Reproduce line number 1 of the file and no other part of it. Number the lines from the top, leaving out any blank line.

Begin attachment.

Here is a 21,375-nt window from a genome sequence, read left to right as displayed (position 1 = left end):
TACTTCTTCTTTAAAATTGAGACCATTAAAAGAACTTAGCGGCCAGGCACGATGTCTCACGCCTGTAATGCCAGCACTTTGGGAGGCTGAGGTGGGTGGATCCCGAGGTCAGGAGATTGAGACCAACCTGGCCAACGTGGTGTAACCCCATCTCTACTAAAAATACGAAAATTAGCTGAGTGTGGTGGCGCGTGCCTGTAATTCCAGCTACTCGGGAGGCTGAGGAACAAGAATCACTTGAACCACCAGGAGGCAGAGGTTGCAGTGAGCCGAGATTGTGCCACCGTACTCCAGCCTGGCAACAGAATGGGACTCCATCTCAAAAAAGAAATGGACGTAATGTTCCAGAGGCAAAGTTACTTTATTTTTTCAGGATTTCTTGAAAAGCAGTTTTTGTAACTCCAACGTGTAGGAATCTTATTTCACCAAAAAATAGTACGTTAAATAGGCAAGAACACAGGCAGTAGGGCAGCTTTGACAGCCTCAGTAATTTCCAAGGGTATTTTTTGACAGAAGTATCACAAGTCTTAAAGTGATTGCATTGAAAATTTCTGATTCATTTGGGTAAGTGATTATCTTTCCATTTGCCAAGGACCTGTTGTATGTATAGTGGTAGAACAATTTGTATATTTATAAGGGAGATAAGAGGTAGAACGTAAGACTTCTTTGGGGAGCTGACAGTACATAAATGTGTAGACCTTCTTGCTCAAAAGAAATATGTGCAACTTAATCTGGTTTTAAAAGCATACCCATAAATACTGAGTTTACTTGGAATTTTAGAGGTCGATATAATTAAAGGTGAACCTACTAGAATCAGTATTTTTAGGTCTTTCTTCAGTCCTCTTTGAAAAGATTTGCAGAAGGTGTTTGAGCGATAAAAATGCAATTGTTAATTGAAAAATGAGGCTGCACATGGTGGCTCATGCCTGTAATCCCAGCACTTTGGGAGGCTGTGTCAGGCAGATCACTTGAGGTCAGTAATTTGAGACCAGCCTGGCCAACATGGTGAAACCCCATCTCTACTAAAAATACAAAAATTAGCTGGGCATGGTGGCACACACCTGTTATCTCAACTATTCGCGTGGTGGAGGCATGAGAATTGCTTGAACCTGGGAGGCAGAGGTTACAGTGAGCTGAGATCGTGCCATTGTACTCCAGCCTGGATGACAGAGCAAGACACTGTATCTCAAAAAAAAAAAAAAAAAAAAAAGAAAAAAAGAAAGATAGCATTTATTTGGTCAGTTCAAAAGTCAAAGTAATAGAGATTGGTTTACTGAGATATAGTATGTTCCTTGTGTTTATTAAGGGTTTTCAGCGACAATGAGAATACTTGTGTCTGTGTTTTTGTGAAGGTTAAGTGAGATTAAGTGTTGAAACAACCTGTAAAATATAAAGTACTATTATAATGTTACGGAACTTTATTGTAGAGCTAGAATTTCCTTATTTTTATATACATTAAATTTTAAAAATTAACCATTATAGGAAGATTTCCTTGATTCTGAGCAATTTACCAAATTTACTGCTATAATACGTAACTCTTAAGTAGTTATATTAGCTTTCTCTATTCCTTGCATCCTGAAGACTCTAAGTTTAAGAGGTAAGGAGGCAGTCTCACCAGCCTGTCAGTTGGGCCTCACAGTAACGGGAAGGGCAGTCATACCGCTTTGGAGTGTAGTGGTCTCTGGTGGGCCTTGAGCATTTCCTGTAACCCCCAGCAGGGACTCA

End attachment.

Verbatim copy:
Here is a 21,375-nt window from a genome sequence, read left to right as displayed (position 1 = left end):